As most of you know, I am a columnist for probably the most ‘mainstream outlet’ in Canada. Yeah, I am a little biased toward bloggers. I never went past high school and got to where I am by teaching myself and allowing me to be taught by others. Even though I have gotten where I hoped I’d be I don’t consider my education complete--not by a longshot.
One of the things I did along the way was blog and this represents my second foray into the blogosphere.
Obviously, as a Blue Jays and Phillies rooter I read up on the various blogs by like-minded fans. I don’t limit myself to just those either; if I need information or insights I am not shy about reading up on the sites blogging about other teams. I also frequent sites that cover off other aspects of the game whether it is the business, legal, statistical side etc. of major league baseball.
Anyway, I was catching up on a favourite Phillies site (Crashburn Alley) and noticed a post describing the author’s (Bill Baer) interaction with Phillies columnist Bill Conlin.
I am not going to dissect the column because it isn’t about that, but rather Conlin’s treatment of Baer.
What struck me about it was the sheer hypocrisy. How often have we read rip jobs by writers about Barry Bonds as well as other media-unfriendly players? The biggest complaint about such ballplayers is their arrogance and how they treat the media as unworthy of their time or like the end of a canine’s digestive process on their shoes.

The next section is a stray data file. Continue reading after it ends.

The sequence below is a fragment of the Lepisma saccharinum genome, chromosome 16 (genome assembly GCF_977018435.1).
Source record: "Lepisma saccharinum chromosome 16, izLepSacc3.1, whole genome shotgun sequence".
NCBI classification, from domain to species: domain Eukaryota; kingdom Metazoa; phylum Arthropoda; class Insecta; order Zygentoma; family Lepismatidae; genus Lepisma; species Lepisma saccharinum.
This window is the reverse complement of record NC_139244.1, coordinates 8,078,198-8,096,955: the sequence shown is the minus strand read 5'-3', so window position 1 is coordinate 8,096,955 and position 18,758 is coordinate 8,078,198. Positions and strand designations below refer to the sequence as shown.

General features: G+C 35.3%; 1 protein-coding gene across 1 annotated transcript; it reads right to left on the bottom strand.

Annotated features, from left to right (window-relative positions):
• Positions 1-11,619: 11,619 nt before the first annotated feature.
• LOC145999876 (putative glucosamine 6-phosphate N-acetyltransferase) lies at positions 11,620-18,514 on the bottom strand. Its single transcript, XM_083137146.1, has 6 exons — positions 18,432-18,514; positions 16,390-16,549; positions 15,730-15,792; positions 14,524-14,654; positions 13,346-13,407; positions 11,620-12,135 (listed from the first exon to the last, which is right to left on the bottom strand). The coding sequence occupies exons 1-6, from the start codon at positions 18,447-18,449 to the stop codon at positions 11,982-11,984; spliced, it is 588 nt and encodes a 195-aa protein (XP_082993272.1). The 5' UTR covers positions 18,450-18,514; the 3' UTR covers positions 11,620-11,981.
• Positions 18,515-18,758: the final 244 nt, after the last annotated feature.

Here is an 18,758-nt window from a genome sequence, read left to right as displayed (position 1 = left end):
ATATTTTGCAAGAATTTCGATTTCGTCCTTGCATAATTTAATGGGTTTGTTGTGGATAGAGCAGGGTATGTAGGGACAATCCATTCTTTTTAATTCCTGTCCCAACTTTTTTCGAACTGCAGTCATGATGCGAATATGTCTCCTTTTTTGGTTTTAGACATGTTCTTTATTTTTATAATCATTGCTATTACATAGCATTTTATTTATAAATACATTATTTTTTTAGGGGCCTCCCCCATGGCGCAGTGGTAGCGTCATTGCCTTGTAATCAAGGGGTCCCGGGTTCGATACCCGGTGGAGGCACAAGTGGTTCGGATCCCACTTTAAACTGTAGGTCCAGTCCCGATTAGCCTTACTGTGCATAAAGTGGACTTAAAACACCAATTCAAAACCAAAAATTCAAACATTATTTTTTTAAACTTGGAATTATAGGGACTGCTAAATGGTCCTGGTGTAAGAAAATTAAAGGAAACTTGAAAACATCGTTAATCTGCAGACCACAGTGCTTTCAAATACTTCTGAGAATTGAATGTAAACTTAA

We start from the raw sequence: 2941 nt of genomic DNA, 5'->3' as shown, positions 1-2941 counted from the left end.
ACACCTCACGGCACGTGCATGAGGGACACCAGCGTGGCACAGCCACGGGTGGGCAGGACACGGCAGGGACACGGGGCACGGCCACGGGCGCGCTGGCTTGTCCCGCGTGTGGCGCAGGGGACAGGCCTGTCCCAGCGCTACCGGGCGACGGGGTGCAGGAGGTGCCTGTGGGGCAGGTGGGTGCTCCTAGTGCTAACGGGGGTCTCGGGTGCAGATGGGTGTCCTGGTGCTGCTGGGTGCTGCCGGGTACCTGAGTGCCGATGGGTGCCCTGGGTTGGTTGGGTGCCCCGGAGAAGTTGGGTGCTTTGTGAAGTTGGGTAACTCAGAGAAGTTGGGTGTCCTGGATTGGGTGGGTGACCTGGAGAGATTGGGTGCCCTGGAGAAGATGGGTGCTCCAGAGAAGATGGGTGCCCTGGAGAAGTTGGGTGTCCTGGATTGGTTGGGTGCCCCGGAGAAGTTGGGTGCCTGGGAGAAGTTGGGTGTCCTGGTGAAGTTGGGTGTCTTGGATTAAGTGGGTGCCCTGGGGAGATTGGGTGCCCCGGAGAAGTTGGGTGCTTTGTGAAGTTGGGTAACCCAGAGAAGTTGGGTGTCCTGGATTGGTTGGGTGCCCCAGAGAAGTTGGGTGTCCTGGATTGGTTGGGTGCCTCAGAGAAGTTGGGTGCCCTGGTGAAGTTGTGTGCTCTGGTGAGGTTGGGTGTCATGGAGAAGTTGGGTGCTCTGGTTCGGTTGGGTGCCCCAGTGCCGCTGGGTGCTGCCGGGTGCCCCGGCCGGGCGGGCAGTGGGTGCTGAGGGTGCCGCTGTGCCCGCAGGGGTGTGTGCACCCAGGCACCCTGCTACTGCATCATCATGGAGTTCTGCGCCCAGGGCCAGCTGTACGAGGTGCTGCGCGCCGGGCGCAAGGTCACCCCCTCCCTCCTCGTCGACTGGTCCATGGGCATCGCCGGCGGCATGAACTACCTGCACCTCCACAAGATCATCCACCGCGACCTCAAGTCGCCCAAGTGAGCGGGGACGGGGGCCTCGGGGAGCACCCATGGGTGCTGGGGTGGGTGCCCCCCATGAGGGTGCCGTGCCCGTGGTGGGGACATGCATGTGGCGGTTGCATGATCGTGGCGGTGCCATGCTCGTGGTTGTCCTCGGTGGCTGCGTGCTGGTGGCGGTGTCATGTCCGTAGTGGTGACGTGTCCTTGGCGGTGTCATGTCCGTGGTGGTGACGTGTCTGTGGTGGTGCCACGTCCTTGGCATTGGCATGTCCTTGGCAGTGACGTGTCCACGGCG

The way I see it, writers like Conlin have no claim to sympathy because they treat those they feel are beneath them (read: bloggers) in exactly the same manner. For those of you who didn’t read the link, here is an excerpt:
As many other “cyber-geeks” did, I decided to send Conlin an E-mail.
Hi Mr. Conlin,
Hope all is well. My name is Bill as well, and I run a blog called Crashburn Alley. Needless to say, I’ve read many of the blogs bashing your article, such as Fire Joe Morgan and the discussion at Baseball Think Factory.
So, I’m not going to bash you since it’s already been done. And hey, I already picked on your colleague Marcus Hayes.
I do want to ask you, though, what makes Rollins better than New York Mets third baseman David Wright as a National League MVP candidate?
Wright hits for more power (.546 SLG to Rollins’ .531), gets on base at a higher rate (.416 OBP to Rollins’ .344), fields his position about equally as well as Rollins fields his (shortstop is defensively more demanding, however, but not enough to make a huge difference), and has comparable speed to Rollins (34 SB, seven less than Rollins’ 41).
The Sabermetrics really make the case for Wright, but I know you’re not a fan of those and won’t waste your time with them.
What does Rollins do better, besides being a hairline better than Wright defensively and on the basepaths (whereas Wright is more than a hairline better than Rollins at getting on base and slugging, the two things a hitter is paid to do)?
My personal top-five NL MVP rankings would go Wright, Albert Pujols, Chipper Jones, Rollins, and Matt Holliday.
It’s a bitter pill for me to swallow — to make the case against Rollins — being a die-hard Phillies fan, but I try to be objective. I don’t even think Ryan Howard deserved the NL MVP award last season over Albert Pujols.
Thanks for your time,
Bill B. (Crashburn Alley)
Conlin deftly dodges my questions and stated facts with a simple response.
Know what, pal? Bash this. . .Tell your bloggers, my career against theirs. . .